Hungenberg Produce Co., Greeley, Colo., began harvesting carrots, its main vegetable crop, on July 20, said Paul Hungenberg, owner.

Shipments are expected into December.

Severe hailstorms in Colorado in July missed Hungenberg Produce’s fields.

“The crop looks really good,” Hungenberg said. “We haven’t had any severe weather. Fortunately, we missed the hail.”

Colorado grower-shippers enter a market that, while starting to cool, is still hot.

“Carrots have been very, very high,” Hungenberg said. “They’ve come down some.”

Markets have to be strong, he said, to compensate growers for high input costs.

“They’re up 10% to 20% on everything this year,” Hungenberg said. “Packaging, boxes, fuel, seed, fertilizer. It’ s why it’s good we’re getting a pretty good price.”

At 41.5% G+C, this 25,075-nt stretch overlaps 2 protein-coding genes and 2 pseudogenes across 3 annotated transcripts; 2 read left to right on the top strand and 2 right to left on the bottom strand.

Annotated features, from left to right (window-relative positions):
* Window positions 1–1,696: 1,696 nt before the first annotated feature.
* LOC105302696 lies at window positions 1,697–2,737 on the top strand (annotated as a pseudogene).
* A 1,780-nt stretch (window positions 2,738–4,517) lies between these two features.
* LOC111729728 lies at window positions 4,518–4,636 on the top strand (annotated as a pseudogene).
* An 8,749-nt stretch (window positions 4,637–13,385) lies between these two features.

What the company missed in hail, it more than made up for in water, Hungenberg said.

“We had double the snowpack in northern Colorado this year,” he said. “There’s plenty of water.”

Hungenberg Produce began harvesting its No. 2 vegetable crop, cabbage, on July 1. Shipments should last into early November.

“The market’s going OK” on cabbage, Hungenberg said the week of July 18.

The company increased both its carrot and cabbage acreage slightly this season, he said.

Both commodities ship nationwide. About one-third of the company’s carrots stay in Colorado, Hungenberg said. Arizona and Texas are the company’s other two big carrot markets.